Rum and Grappa, all the differences

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In the beginning (perhaps) was the «brum».

This was how the ancestor of Rum was called in what is now Mainland Southeast Asia. The Malays used this term to refer to a kind of “wine” made from sugarcane. The drink was much loved by the Dutch and their ships were always loaded with brum whenever they set sail from the Indies.

In his famous book, Marco Polo describes a liquor made from sugar that was offered to him when he stayed in Iran. However, he may likely be referring to Arak, a widespread drink in the Middle East: this liquor is much more similar to Grappa because it is made from the distillation of wine and is still produced today with the addition of aniseed.

While there is quite a controversy on Rum’s ancient origins, its modern history offers more certainty. Rum was first distilled in London in the 15th century: sugarcane imported from America was fermented and then distilled.

So Rum was not born under the Caribbean sun, but beneath the much paler skies of England. But the Caribbeans soon realized that this European “thirst” could be highly profitable: they shortly secured its monopoly as they could rely on the proximity of the sugarcane plantations and the low-cost labor (as we would say today) of the African slaves.


The first Rums of the 18th century were produced by fermenting molasses, a by-product of sugar processing. But the product was unrefined and impure, a far cry from the crystal-clear drink we are all familiar with. Accounts from the 1600s referred to Rum as the «kill-devil», a cheap and “intoxicating” drink consumed by the lower classes to temporarily forget their misery. Rum was also a popular drink among sailors, who then brought it throughout the world.

But Rum as we know it today started to be produced in the 18th century. Improved distillation techniques and wood aging processes turned the kill-devil into a highly sought-after product that invaded international markets and enriched its producers. Rum is produced in the Caribbean, but also (and especially) in New England, where it was such a precious commodity that it was used as currency.


Most Caribbean Rums are liquors made from molasses, which is made from sugarcane. After lightly pressing the canes, the juice is centrifuged and left to rest. The sugar crystallizes on the surface, while a very sweet amber juice is left on the bottom. This is molasses, the primary ingredient for making Rum: it is mixed with water and yeast, fermented and then distilled.

The quality of molasses (which is often centrifuged several times to obtain more sugar until it is completely consumed) is the key element that determines the quality of Rum. High-quality molasses contains 80% sugar: a lower percentage produces Rum with lesser aroma and structure.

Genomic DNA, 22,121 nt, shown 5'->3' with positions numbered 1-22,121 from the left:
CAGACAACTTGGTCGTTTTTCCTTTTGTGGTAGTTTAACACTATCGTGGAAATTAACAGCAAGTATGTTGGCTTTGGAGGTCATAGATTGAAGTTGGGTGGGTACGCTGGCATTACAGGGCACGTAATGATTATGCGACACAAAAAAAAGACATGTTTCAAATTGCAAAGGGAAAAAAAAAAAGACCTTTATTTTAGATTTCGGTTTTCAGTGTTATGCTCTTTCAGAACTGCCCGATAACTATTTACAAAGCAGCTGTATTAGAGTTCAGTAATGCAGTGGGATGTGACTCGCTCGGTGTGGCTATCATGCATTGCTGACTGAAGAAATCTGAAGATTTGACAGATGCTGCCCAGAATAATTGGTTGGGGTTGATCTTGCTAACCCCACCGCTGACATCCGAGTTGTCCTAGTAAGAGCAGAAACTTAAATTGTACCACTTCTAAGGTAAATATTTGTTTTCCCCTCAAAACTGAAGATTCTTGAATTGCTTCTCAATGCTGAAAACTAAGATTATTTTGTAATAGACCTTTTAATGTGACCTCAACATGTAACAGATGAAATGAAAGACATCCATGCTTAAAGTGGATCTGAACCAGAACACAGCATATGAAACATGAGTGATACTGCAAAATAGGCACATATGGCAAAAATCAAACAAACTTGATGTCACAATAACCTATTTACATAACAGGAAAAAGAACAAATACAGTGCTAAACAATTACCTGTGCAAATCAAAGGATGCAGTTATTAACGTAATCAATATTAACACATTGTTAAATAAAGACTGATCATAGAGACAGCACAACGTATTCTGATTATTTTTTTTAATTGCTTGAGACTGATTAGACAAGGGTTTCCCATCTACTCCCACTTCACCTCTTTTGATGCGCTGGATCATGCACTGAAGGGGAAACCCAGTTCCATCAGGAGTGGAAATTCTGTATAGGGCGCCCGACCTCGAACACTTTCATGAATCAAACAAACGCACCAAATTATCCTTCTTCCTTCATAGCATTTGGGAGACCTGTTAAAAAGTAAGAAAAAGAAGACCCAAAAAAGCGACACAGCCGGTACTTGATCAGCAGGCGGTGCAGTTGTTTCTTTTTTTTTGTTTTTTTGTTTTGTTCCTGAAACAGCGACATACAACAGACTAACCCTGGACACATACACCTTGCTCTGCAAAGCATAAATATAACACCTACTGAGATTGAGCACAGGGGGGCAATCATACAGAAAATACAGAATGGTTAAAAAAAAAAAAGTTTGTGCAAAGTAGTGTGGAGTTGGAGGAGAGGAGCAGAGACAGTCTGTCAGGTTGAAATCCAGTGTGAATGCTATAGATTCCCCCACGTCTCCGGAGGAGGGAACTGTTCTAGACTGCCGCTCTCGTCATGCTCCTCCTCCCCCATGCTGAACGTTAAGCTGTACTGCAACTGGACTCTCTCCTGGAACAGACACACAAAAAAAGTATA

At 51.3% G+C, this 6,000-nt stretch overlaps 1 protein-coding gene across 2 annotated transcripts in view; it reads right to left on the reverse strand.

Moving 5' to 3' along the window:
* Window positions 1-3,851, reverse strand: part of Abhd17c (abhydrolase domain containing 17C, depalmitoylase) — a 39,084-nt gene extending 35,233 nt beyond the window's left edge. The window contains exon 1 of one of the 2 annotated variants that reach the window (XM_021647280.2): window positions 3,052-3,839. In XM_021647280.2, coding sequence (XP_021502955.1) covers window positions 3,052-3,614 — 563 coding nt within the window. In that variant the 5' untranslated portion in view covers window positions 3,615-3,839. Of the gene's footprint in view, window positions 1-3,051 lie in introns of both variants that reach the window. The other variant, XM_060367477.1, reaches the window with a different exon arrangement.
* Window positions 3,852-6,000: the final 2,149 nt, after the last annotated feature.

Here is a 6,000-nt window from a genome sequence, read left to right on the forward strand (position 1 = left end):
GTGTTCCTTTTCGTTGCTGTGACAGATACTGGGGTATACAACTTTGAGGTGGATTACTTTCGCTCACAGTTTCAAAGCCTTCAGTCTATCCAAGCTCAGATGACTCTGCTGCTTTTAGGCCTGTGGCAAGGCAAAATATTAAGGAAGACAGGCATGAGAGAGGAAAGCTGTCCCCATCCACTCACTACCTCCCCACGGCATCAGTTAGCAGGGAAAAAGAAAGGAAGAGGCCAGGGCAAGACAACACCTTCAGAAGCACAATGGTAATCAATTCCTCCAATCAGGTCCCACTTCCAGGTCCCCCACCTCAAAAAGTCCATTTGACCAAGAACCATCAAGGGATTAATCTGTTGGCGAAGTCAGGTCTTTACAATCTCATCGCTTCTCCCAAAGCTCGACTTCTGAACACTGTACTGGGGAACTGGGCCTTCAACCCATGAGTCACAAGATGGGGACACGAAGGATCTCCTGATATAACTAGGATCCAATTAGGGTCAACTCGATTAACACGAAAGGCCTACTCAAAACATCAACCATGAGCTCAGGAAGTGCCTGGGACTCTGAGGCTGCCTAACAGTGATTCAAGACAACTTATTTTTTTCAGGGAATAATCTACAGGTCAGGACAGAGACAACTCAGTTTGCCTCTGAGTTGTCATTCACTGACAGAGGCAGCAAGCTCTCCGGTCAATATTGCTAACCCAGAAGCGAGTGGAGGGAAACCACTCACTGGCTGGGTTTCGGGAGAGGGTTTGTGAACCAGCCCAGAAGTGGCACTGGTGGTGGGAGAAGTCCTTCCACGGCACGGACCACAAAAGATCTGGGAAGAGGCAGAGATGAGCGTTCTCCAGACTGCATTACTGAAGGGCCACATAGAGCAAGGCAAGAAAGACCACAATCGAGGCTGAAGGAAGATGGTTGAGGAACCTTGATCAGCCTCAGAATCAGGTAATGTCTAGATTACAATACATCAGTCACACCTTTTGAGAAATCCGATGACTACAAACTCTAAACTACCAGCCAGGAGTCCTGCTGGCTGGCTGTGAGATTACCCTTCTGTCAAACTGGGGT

Rum Appleton

The famous Rum Appleton distillery in Jamaica


Today, most Rums are produced in industrial quantities using continuous stills that guarantee production of enormous volumes of this liquor. But smaller artisan producers carry on as well: they do not ferment molasses, but the juice extracted from sugarcane. This is called “Agricultural Rum”, a softer, more complex and aromatic distillate.


Rum is always aged in wood, otherwise it is called «aguardiente», a generic term for alcoholic beverages. However, there are no fixed regulations and producers often make use of various (often fictional) names.

There are white rums, or those that age for at least 3 months in barrels that do not release pigments, that are called «Carta Blanca», «Plata», «Blanco», «White Label»: all names that describe the liquor’s color. While rums aged for a few years can be labeled as «Paille», «Superior», «Gold», «Carta de Oro». Rums that age for an even longer period, usually between 7-8 years, are called “Anejo”, “Especial”, “Reserva” and “Gran Reserva”.


Now that we know how Rum is made, let’s see what distinguishes it from Grappa. The first and most important difference lies on the raw material used: Grappa is made from pomace. Another major difference is aging: in Italy, the aging process for grappa has very strict regulations that categorizes the finished products into young, barricata, aged and riserva.

Another important difference lies in the origin. Rum is made with sugarcane that can come from any part of the world, while the same does not apply to grappa: the latter has precise “geographical limitations”, exclusively using pomace from grapes grown on Italian territory and previously utilized for wine production.

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